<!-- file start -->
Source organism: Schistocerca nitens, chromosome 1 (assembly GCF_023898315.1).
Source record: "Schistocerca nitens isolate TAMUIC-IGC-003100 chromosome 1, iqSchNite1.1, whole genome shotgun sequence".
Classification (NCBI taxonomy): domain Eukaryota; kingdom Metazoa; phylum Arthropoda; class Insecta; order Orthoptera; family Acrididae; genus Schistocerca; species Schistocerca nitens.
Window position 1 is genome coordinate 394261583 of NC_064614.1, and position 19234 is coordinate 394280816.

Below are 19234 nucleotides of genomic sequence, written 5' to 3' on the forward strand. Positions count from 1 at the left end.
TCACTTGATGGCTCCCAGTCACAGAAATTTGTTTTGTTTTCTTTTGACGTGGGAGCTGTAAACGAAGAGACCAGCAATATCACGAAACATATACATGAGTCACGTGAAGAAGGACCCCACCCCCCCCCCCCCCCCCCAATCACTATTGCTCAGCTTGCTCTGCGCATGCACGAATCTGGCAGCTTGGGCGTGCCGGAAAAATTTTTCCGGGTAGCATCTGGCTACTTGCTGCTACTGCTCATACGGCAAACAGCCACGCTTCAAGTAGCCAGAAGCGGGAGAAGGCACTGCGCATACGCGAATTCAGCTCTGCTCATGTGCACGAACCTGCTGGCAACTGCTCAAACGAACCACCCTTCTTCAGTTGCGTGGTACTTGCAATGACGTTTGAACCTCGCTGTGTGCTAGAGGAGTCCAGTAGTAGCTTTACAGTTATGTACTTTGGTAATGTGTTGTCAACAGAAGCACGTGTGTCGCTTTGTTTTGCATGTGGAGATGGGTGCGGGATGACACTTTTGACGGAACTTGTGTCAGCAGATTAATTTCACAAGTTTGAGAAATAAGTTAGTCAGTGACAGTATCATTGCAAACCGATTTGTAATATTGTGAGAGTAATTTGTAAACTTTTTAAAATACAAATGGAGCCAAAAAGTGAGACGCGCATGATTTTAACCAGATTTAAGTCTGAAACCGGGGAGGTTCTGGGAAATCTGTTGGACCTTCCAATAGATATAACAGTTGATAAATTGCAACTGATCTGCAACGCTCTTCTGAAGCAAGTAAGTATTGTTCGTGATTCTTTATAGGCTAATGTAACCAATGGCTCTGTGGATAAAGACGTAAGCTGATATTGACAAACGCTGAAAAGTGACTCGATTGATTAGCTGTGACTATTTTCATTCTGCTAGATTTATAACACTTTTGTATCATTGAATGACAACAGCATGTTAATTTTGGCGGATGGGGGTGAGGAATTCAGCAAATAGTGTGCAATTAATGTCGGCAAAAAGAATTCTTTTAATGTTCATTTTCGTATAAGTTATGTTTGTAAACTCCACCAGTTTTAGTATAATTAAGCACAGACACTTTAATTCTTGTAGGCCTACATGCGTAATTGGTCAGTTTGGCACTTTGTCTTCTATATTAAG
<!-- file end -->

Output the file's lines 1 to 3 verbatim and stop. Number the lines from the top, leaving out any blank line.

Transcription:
Source organism: Schistocerca nitens, chromosome 1 (assembly GCF_023898315.1).
Source record: "Schistocerca nitens isolate TAMUIC-IGC-003100 chromosome 1, iqSchNite1.1, whole genome shotgun sequence".
Classification (NCBI taxonomy): domain Eukaryota; kingdom Metazoa; phylum Arthropoda; class Insecta; order Orthoptera; family Acrididae; genus Schistocerca; species Schistocerca nitens.